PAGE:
It was the first time anyone had been invited to read a poem since John F. Kennedy invited Robert Frost in 1961. Angelou was the first African American and the first women honored in this way. Angelou felt that Clinton made the request because "he understood that I (Angelou) am the kind of person who really does bring people together.” (qtd, in Manegold, 1993) Her strong and influential poem reached millions of television viewers. In this poem “On the Pulse of the Morning”, Angelou refers to different races, cultures, and religions all working together. The main theme and purpose of this poem was for Angelou to point out to all of humankind that they need to return to the original foundations that made the country great, including basic values and an appreciation of nature (Bloom, 2001).
Angelou’s tone perfectly illustrates the rite of passage from childhood to adulthood. She writes joyously, with a hint of sadness and malcontentment reflecting the racial prejudices of the South during the 1940s. She uses phrases like “sunlight itself was young” and describes herself as “the center of the moment” to convey the excitement and joy she felt as a child on the days leading up to her graduation. She also interjects more sobering statements, such as when she speaks of “hanging ropes of parasitic moss and speaks of wishing everybody dead to characterize the struggle of African Americans during the 40s. The tone of these segments is malcontentment, sadness, and anger over the subjugation of blacks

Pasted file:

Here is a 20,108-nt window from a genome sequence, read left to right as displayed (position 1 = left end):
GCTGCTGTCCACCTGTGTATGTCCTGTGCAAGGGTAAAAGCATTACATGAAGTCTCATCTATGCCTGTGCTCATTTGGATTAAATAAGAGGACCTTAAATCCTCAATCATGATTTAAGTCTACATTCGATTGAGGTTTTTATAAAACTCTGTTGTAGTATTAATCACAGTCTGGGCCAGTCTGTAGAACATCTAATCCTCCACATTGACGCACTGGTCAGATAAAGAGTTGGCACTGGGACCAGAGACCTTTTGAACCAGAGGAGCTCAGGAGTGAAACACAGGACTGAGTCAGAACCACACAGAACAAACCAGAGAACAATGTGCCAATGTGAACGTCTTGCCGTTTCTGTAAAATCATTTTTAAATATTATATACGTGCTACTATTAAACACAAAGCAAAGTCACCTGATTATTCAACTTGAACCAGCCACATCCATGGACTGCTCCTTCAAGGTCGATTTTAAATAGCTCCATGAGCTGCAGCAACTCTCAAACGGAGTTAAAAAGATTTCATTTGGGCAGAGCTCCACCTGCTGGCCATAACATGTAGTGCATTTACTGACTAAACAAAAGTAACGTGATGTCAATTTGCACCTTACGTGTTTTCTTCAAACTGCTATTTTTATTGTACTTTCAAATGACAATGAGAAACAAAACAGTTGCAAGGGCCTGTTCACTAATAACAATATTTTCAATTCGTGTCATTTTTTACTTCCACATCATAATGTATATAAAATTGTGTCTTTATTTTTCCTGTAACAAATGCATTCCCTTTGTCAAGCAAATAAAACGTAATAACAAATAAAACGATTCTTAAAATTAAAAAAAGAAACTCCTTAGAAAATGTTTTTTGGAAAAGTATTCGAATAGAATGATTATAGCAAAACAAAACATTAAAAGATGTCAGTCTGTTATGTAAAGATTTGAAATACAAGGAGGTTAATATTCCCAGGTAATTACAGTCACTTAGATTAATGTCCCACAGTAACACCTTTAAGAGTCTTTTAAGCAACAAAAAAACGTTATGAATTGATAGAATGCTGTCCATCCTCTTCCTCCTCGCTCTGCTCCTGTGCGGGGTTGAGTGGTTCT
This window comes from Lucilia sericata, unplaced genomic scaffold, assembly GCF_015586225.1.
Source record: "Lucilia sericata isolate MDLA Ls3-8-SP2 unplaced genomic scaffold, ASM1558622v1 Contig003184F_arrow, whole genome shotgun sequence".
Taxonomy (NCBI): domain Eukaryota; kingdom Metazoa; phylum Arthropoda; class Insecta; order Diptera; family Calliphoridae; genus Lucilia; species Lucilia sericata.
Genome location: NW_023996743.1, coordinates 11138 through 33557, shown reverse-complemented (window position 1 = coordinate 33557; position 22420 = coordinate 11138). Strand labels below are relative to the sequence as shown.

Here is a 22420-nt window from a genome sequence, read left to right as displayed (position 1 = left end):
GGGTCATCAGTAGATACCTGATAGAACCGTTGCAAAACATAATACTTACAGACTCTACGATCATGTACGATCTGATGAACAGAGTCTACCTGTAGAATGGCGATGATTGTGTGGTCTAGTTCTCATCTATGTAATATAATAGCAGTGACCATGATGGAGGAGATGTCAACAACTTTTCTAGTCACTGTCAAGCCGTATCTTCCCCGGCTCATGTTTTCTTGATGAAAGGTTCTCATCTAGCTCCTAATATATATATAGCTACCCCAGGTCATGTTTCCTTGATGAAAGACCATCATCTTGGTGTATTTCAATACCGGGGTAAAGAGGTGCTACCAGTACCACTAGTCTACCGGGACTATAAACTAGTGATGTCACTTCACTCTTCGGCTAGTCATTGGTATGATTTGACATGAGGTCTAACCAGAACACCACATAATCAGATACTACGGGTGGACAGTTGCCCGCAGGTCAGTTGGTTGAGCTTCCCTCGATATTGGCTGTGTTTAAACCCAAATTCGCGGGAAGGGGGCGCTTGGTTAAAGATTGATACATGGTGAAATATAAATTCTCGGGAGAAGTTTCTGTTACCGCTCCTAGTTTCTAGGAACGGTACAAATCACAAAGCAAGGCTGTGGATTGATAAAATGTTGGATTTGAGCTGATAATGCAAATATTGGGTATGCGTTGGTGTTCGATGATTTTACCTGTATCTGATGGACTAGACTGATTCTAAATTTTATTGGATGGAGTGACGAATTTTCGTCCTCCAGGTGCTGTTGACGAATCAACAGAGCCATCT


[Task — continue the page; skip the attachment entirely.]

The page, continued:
In reading the passage “Encounter with Martin Luther King Jr.”, it shows a very important moment in Maya Angelou’s life. In the passage, Maya Angelou does not include much of diction or sensory details. Even though these two characteristics are missing, she has a strong grip on characterization of both Martin Luther King Jr. and herself while the dialogue is also well written. The diction in her passage is lacking. In the passage, Maya Angelou does not use powerful and strongly meaning words.
Angelou uses achievement in the poem, saying people all have rock, rivers, and trees in their lives, and that affects people on how they make decisions and how they turn out. She says “Good morning” (Angelou 106). This idea means that people have a new day to do whatever they want, and they can achieve anything they desire. To put it another way, Cady Stanton was the complete opposite from Angelou; She was talking about rights women should have , also how men have affected that. A good quote to explain this is, “Man has made a women an irresponsible moral being” (Stanton 113).